But "Wives, submit to your own husbands," and "Husbands, love your wives" (Ephesians 5:22, 25) are not mere symbols of some deeper reality. They are the reality itself! These commands are not physical items of clothing or momentary actions like a holy kiss, but they are fundamental, ongoing attitudes that should characterize the marriage relationship every hour of every day throughout one's married life. Similarly, leadership of the church by male elders (1 Timothy 2:12; 3:2) is not a temporary symbol of some deeper reality, but is the reality itself. It characterizes the ongoing leadership pattern of the church throughout all of its days.

Answer 9.2e: Christians who believe that 1 Corinthians 11 requires women for all times to have head coverings in church should obey this passage and not disregard it.

Some Christians today, particularly in countries outside the United States but also some in the United States, believe that 1 Corinthians 11 teaches that all Christian women in all churches for all times should have some kind of headcovering. While I disagree with this understanding of the passage, it is right for Christians who hold this view to be consistent with their view in practice. If they think that God requires women to have their heads covered during the church service, then that is the practice they should follow. Not to follow it would be to disobey something one believes to be God's command.

Answer 9.2f: A woman's head covering in 1 Corinthians 11:10 is not a symbol of her authority to prophesy, but is a symbol of her husband's authority over her.

In an influential article in 1964, Morna Hooker argued that a woman's head covering was a symbol of her authority to prophesy publicly in church. (18) Hooker based her argument on 1 Corinthians 11:10: "That is why a wife ought to have a symbol of authority on her head, because of the angels."

In the Greek text, it does not literally say "a symbol of authority," but simply "authority," so we might literally translate, "A wife ought to have authority on her head." Hooker examines other examples of exousia ("authority") and finds that it always refers to a person's own authority, not the authority of someone else. Therefore, she argues, Paul must be saying that a woman's head covering symbolizes her authority to speak publicly in the worship service.

While I agree that Paul assumes that women can pray and prophesy publicly in church (see 1 Corinthians 11:5), I do not think this is the proper understanding of verse 10. The problem with Hooker's analysis is that most other examples of exousia refer to authority itself, not to something that is a symbol of authority (which her view also assumes for this verse). So most of the other examples are not really parallel.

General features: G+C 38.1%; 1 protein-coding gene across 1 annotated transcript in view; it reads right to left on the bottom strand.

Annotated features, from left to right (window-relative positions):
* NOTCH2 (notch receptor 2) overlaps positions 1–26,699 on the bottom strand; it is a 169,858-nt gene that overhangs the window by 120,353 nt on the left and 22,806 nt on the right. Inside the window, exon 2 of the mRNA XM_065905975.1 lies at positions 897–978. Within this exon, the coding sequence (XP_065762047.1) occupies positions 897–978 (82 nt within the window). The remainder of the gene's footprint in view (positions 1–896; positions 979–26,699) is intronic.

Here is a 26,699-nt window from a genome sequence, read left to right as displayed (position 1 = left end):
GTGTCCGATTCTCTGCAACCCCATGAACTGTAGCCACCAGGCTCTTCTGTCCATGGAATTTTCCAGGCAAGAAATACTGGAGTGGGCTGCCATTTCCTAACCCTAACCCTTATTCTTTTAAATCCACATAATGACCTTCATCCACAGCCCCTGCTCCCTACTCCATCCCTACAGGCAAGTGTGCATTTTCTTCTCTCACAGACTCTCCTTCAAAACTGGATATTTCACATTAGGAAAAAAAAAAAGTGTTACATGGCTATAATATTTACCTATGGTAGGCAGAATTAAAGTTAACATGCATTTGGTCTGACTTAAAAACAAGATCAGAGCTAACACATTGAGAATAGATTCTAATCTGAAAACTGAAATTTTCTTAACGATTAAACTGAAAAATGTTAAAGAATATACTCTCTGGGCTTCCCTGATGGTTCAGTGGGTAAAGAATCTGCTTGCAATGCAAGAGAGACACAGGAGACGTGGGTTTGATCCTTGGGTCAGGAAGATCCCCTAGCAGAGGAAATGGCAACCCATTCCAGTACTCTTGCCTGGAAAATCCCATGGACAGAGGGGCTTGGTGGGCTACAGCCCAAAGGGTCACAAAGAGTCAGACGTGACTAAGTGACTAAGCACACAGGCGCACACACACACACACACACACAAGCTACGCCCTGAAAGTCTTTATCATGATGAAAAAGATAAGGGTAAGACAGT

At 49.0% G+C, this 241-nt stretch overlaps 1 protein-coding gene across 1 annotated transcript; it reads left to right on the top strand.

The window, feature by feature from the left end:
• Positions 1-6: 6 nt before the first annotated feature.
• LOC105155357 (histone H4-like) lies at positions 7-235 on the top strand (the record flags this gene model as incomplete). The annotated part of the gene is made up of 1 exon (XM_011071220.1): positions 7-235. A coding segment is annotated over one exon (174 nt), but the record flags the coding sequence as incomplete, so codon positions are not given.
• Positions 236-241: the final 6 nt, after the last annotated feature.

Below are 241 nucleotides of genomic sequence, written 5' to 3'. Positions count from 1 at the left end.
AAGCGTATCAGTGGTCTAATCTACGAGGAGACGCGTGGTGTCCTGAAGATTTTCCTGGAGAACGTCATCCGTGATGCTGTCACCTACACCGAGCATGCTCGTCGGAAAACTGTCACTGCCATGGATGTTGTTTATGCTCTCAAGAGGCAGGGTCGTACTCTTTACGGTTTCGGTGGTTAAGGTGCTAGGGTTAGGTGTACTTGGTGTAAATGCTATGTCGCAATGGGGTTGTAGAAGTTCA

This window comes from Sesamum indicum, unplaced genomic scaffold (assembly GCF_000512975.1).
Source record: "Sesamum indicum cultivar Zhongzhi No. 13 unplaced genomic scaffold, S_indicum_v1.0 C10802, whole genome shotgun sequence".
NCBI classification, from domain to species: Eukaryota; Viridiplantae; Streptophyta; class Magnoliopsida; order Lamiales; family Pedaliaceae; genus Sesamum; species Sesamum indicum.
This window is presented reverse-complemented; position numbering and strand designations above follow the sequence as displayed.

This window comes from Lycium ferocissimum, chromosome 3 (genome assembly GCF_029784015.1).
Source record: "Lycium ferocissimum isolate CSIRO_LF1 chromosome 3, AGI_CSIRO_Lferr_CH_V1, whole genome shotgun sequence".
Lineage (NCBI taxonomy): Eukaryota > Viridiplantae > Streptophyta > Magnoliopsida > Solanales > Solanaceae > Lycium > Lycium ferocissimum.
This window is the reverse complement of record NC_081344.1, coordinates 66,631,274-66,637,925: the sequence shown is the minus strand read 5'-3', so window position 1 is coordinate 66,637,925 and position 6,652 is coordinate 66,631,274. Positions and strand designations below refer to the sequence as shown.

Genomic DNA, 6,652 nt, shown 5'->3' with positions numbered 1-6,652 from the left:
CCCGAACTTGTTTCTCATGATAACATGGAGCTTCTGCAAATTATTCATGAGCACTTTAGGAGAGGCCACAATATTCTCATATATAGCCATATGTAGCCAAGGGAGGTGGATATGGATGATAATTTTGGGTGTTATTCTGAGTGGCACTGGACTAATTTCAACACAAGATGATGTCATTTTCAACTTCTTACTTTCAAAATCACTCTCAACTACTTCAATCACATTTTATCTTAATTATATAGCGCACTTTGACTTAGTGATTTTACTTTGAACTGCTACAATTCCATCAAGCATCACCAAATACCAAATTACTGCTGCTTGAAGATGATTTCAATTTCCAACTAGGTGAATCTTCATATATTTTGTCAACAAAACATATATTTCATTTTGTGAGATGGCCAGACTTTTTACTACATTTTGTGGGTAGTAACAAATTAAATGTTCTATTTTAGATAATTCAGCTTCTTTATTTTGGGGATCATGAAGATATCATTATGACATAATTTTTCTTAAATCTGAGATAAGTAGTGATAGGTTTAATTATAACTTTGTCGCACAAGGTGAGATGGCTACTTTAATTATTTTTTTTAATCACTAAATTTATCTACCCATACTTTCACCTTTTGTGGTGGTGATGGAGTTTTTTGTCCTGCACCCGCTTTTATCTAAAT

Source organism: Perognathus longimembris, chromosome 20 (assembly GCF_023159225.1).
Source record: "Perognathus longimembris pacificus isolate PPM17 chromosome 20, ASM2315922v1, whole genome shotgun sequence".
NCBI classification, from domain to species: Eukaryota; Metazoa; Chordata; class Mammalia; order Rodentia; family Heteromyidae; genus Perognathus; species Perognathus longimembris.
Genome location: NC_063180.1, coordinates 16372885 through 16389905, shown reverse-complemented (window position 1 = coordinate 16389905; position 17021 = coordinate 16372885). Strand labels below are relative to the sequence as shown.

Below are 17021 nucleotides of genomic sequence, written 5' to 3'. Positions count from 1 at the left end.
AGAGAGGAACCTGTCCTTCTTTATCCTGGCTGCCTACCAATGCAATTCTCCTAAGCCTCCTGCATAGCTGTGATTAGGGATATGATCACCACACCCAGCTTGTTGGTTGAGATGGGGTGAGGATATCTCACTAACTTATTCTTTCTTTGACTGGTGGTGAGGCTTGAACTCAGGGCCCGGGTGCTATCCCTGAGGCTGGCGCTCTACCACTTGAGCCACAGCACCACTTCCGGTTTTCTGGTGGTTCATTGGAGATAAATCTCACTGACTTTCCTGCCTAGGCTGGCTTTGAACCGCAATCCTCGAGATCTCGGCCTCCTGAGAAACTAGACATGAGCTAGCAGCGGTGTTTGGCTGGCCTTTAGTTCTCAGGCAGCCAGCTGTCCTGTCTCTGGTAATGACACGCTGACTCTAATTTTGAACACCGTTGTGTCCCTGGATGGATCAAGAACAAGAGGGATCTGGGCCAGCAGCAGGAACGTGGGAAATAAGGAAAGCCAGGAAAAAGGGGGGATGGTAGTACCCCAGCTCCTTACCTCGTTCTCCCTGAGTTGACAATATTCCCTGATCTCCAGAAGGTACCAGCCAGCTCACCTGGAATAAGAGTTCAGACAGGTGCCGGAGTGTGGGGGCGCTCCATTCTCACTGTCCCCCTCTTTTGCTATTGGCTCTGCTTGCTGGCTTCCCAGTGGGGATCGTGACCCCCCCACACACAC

In addition, Thomas Schreiner points out an interesting parallel from an ancient writer, Diodorus of Sicily, written sometime between 60 and 30 BC. Diodorus describes a statue of the mother of King Osymandias as follows:

There is also another statue of his mother standing alone, a monolith twenty cubits high, and it has three kingdoms on its head, signifying that she was both daughter and wife and mother of a king (the word for "kingdoms" is basileia, "kingdom," not something like stephanos or diadema which would represent a physical crown). (19)

The description clearly means in the context that the statue has three crowns, which are symbols of governing over kingdoms. But, as Schreiner points out,

Here the three crowns (which Diodorus calls kingdoms) all represent someone else's authority—the authority of the woman's father (who was a king), husband (who was a king), and son (who was a king). In no case is the woman's own authority symbolized by the crowns she wears. Similarly, the head covering of the woman in 1 Corinthians 11 may well represent the authority of the man to whom she is subject in authority. (20)

Schreiner gives several other reasons why Hooker's argument is not persuasive, including the fact that in verses 3–9, head covering is what distinguishes women from men. But surely men had the authority to pray and prophesy as well, so it does not make sense to say that a head covering symbolized authority to pray and prophesy. (21)

It is best to conclude, then, that Paul sees a woman's veil on her head as a symbol of her husband's authority, and the fact that it is placed over her (on her head) is a rather transparent indication that she is under his authority.

Then what are we to make of the puzzling phrase, "Because of the angels" at the end of verse 10? It is difficult to be sure, but, as Schreiner says, "The best solution is probably that the angels ... assist in worship and desire to see the order of creation maintained." (22)


6. Nathan, Who is My Enemy (2002), 146. In this present section I deal only with the objection about head coverings, since it is used more often. Regarding the question of a holy kiss (Romans 16:16; 1 Corinthians 16:20; 2 Corinthians 13:12; 1 Thessalonians 5:26; 1 Peter 5:14), see the additional note at the end of this chapter, pp. 396-402.

7. For example, see section in Brown, Women Ministers (1996), 249-55.